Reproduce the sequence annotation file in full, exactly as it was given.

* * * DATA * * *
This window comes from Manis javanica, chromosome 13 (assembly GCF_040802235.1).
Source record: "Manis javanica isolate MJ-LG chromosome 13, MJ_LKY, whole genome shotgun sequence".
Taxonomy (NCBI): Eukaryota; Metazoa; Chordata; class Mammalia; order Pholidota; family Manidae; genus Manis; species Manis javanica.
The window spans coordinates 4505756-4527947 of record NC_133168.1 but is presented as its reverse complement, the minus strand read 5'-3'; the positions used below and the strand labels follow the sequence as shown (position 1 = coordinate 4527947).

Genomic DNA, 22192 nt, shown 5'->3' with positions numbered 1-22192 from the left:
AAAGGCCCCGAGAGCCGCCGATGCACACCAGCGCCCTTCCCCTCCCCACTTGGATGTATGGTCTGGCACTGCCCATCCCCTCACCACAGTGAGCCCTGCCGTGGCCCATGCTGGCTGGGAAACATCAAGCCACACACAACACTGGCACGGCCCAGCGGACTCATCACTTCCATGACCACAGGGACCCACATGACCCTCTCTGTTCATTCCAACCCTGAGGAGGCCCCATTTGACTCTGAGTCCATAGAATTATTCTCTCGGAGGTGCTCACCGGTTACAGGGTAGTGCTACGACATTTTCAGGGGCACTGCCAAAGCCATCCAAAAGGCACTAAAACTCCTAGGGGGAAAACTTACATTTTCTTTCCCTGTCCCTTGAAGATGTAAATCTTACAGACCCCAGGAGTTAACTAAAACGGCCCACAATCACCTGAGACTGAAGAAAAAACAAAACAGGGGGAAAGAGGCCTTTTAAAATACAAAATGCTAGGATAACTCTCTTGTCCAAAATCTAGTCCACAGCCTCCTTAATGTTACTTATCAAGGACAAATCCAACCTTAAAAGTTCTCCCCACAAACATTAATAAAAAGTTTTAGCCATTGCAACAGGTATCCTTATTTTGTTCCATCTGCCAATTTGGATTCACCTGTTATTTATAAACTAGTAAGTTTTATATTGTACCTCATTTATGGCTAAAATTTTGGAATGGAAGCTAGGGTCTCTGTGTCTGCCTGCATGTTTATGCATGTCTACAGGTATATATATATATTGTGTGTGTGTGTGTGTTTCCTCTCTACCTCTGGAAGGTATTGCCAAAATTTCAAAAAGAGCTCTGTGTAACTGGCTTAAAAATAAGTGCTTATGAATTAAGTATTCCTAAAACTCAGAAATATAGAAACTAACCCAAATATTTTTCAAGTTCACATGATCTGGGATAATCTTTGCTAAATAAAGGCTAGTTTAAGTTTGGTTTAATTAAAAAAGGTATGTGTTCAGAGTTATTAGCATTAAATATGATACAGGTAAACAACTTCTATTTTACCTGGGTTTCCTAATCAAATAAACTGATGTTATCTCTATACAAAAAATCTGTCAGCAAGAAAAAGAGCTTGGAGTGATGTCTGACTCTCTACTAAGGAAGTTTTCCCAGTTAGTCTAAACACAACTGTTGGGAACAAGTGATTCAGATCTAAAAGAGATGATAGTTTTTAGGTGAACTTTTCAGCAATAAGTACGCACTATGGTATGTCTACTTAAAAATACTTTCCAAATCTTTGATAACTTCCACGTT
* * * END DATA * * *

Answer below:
This window comes from Manis javanica, chromosome 13 (assembly GCF_040802235.1).
Source record: "Manis javanica isolate MJ-LG chromosome 13, MJ_LKY, whole genome shotgun sequence".
Taxonomy (NCBI): Eukaryota; Metazoa; Chordata; class Mammalia; order Pholidota; family Manidae; genus Manis; species Manis javanica.
The window spans coordinates 4505756-4527947 of record NC_133168.1 but is presented as its reverse complement, the minus strand read 5'-3'; the positions used below and the strand labels follow the sequence as shown (position 1 = coordinate 4527947).

Genomic DNA, 22192 nt, shown 5'->3' with positions numbered 1-22192 from the left:
AAAGGCCCCGAGAGCCGCCGATGCACACCAGCGCCCTTCCCCTCCCCACTTGGATGTATGGTCTGGCACTGCCCATCCCCTCACCACAGTGAGCCCTGCCGTGGCCCATGCTGGCTGGGAAACATCAAGCCACACACAACACTGGCACGGCCCAGCGGACTCATCACTTCCATGACCACAGGGACCCACATGACCCTCTCTGTTCATTCCAACCCTGAGGAGGCCCCATTTGACTCTGAGTCCATAGAATTATTCTCTCGGAGGTGCTCACCGGTTACAGGGTAGTGCTACGACATTTTCAGGGGCACTGCCAAAGCCATCCAAAAGGCACTAAAACTCCTAGGGGGAAAACTTACATTTTCTTTCCCTGTCCCTTGAAGATGTAAATCTTACAGACCCCAGGAGTTAACTAAAACGGCCCACAATCACCTGAGACTGAAGAAAAAACAAAACAGGGGGAAAGAGGCCTTTTAAAATACAAAATGCTAGGATAACTCTCTTGTCCAAAATCTAGTCCACAGCCTCCTTAATGTTACTTATCAAGGACAAATCCAACCTTAAAAGTTCTCCCCACAAACATTAATAAAAAGTTTTAGCCATTGCAACAGGTATCCTTATTTTGTTCCATCTGCCAATTTGGATTCACCTGTTATTTATAAACTAGTAAGTTTTATATTGTACCTCATTTATGGCTAAAATTTTGGAATGGAAGCTAGGGTCTCTGTGTCTGCCTGCATGTTTATGCATGTCTACAGGTATATATATATATTGTGTGTGTGTGTGTGTTTCCTCTCTACCTCTGGAAGGTATTGCCAAAATTTCAAAAAGAGCTCTGTGTAACTGGCTTAAAAATAAGTGCTTATGAATTAAGTATTCCTAAAACTCAGAAATATAGAAACTAACCCAAATATTTTTCAAGTTCACATGATCTGGGATAATCTTTGCTAAATAAAGGCTAGTTTAAGTTTGGTTTAATTAAAAAAGGTATGTGTTCAGAGTTATTAGCATTAAATATGATACAGGTAAACAACTTCTATTTTACCTGGGTTTCCTAATCAAATAAACTGATGTTATCTCTATACAAAAAATCTGTCAGCAAGAAAAAGAGCTTGGAGTGATGTCTGACTCTCTACTAAGGAAGTTTTCCCAGTTAGTCTAAACACAACTGTTGGGAACAAGTGATTCAGATCTAAAAGAGATGATAGTTTTTAGGTGAACTTTTCAGCAATAAGTACGCACTATGGTATGTCTACTTAAAAATACTTTCCAAATCTTTGATAACTTCCACGTT